The aesthetics of cancer-related performance and its reception in Greece


Virginia Dakari's postdoctoral research seeks to determine the place cancer-related theatre and performing arts occupy in the Greek cultural landscape to this day by means of exploring the ways the (re)presentation of cancer experience affects audiences. The ultimate goal is to substantiate the argument that performance imparts an immense transformative potential felt by all participants and to disprove the argument that hardly any noteworthy aesthetic outcome can be extracted from cancer experience (articulated by Susan Sontag, whose seminal work Illness as Metaphor reflected and influenced cultural perceptions of cancer).

Virginia is interested in cases where the issue of illness constitutes the core of a professional or semi-professional artistic team's work with a clear orientation towards producing cancer-related art events that are open to the public. If some performers/participants have had an experience with cancer at some point in their lives, this will further texture both production and reception and will add different angles to the dynamics of performance and the potential for individual and collective transformation in a Greek socio-cultural context.

Within the gray stretch of land that separates the success story of survivorship and the romantically popular story of victimhood, attempts are made to shed light on what it means to live with cancer (or die of it). By closely following and analyzing cases of cancer-related performance already taking place in Greece as we speak, this research aspires to set a basis for artists to communicate and collaborate, funding opportunities to materialize, and, in the long run, society to become more affirmative and supportive towards these actions. The socio-cultural particularities that will emerge from this study, in turn, will add different angles to the existing analytic framework and prompt contemporary Greek theatre and performing arts interfacing with medicine, health, and wellbeing to enter the picture of the international academic and cultural landscape.

This research is supervised by Professor Savas Patsalidis and runs from November 2017 until the end of 2019.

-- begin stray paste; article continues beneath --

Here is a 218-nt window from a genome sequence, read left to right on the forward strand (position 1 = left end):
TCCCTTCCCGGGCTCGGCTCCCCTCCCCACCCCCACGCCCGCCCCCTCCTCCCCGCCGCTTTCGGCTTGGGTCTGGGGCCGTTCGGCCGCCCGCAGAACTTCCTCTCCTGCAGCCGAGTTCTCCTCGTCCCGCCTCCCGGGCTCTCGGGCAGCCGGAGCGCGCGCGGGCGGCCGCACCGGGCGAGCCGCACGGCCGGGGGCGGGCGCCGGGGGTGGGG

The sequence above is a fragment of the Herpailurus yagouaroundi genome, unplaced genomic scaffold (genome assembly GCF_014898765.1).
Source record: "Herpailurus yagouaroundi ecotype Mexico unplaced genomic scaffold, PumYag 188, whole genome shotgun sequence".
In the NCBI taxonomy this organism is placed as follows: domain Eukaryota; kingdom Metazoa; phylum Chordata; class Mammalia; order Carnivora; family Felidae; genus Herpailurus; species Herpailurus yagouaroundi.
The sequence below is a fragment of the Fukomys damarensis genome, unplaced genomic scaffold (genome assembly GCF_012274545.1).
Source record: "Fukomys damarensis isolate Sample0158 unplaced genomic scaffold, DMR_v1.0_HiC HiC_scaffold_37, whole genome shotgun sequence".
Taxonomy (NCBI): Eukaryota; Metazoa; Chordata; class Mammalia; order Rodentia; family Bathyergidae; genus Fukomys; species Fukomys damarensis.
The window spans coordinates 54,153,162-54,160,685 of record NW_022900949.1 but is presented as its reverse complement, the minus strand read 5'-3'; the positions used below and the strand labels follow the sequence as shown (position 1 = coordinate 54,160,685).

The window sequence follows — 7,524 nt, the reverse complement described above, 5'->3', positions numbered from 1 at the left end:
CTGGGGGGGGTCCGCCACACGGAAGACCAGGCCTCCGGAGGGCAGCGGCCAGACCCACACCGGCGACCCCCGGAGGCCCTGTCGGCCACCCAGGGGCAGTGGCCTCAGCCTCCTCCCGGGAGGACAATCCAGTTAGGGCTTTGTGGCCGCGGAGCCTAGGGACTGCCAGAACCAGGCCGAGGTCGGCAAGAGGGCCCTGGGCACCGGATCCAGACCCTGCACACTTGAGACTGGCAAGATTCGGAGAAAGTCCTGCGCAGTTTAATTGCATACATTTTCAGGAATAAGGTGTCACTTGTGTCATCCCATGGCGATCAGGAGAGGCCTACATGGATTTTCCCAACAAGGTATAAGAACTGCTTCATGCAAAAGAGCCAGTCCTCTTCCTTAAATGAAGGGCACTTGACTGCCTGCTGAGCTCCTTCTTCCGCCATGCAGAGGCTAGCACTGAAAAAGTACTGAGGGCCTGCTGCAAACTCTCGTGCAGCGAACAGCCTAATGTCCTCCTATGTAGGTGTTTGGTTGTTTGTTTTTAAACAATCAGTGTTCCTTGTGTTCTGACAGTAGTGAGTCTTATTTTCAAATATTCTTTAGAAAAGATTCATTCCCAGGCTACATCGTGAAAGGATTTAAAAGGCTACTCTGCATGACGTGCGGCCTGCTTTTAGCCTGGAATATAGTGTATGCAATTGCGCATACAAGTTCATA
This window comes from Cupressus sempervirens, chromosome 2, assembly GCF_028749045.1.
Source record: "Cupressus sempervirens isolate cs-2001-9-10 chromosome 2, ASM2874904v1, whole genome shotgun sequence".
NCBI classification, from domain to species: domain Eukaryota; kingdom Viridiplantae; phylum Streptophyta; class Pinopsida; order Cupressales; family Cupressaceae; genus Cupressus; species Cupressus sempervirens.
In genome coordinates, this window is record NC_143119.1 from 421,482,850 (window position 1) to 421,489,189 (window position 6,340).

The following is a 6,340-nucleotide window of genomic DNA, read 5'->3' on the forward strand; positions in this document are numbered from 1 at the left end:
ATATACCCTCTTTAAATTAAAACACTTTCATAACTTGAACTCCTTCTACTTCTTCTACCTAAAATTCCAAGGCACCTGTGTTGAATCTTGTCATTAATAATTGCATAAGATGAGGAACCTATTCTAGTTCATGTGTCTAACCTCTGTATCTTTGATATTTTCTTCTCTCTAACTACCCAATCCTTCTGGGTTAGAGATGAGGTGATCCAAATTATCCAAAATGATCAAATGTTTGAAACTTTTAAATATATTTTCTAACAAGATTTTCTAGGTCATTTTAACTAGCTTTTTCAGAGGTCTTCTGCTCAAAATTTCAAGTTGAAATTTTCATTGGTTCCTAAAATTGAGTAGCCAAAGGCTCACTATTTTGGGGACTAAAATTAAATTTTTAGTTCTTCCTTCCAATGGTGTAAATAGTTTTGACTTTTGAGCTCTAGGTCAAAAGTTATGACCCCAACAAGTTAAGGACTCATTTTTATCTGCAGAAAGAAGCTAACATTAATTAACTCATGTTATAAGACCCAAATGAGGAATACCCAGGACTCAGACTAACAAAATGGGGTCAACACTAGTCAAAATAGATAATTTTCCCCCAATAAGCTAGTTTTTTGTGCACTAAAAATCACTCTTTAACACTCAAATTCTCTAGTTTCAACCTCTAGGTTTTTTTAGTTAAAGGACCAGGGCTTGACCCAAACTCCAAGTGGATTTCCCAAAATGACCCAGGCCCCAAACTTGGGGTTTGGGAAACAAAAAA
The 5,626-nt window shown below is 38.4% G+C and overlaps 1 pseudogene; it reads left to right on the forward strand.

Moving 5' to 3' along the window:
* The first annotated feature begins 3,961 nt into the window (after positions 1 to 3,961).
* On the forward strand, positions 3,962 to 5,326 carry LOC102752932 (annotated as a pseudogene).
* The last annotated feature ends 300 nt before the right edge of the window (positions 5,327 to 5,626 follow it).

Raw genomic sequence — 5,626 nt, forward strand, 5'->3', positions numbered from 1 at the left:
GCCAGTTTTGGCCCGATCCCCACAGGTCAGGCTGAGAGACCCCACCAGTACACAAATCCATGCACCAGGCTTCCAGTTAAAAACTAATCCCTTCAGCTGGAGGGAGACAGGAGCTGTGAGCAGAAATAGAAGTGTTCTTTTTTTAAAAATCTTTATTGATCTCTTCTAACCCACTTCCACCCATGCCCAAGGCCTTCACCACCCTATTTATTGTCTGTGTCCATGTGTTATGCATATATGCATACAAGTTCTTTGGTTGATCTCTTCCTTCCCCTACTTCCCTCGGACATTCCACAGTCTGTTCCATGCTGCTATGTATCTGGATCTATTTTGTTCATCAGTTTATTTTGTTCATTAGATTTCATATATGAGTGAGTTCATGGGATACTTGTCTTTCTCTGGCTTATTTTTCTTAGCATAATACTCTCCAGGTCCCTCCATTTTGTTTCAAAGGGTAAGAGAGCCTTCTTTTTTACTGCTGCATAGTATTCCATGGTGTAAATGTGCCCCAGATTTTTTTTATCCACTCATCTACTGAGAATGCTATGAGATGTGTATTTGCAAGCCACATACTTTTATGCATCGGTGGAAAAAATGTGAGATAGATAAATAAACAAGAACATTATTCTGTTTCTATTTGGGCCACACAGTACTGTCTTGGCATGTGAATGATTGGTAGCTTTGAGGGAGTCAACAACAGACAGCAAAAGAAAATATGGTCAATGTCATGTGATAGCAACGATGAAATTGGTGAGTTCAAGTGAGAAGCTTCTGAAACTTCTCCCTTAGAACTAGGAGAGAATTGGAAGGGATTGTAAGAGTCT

Vinia Dakari is Postdoctoral Researcher at the School of English, Aristotle University of Thessaloniki. Her doctoral dissertation, "Performing Cancer: Toward an Aesthetic of the Unpresentable," explores the aesthetic aspects of the unpresentability of cancer in performance and its impact on spectators.

Her current research focuses on the scope and implications of the critical turn in the cross-disciplinary field of the Medical Humanities with special emphasis on the aesthetics and reception of cancer-related performance in and beyond Greece.

Her scholarly work has been presented in a number of international conferences and published in such academic journals as Intima: A Journal of Narrative Medicine, Critical Stages/Scènes Critiques, and Gramma Journal of Theory and Criticism, as well as edited collections.

She recently organized a special topic panel, "Illness, Medicine, and the Arts: Rethinking the Human Across Spaces of Knowledge, Creation, and Healing" as part of the International Conference "The Politics of Space and the Humanities", organized by The School of English in collaboration with HELAAS and held in Thessaloniki in 17-19 December 2017. She is co-editor (with Catherine Rogers) of a special topic issue, "Medicine and/in Theatre", of Critical Stages / Scènes Critiques, the online journal of the International Association of Theatre Critics, which will be published in June 2018.

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